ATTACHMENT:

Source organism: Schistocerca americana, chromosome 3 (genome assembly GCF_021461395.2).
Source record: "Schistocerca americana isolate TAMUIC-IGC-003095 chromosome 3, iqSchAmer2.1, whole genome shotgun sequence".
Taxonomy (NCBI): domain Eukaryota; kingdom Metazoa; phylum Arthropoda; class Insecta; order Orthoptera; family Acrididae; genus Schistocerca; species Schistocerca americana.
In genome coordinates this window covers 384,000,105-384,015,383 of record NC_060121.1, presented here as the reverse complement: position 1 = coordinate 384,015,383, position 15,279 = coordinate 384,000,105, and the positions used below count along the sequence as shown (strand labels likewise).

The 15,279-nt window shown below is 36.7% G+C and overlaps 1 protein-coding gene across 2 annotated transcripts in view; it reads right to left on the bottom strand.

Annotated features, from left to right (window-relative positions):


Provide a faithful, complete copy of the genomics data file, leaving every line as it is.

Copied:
Source organism: Schistocerca americana, chromosome 3 (genome assembly GCF_021461395.2).
Source record: "Schistocerca americana isolate TAMUIC-IGC-003095 chromosome 3, iqSchAmer2.1, whole genome shotgun sequence".
Taxonomy (NCBI): domain Eukaryota; kingdom Metazoa; phylum Arthropoda; class Insecta; order Orthoptera; family Acrididae; genus Schistocerca; species Schistocerca americana.
In genome coordinates this window covers 384,000,105-384,015,383 of record NC_060121.1, presented here as the reverse complement: position 1 = coordinate 384,015,383, position 15,279 = coordinate 384,000,105, and the positions used below count along the sequence as shown (strand labels likewise).

The 15,279-nt window shown below is 36.7% G+C and overlaps 1 protein-coding gene across 2 annotated transcripts in view; it reads right to left on the bottom strand.

Annotated features, from left to right (window-relative positions):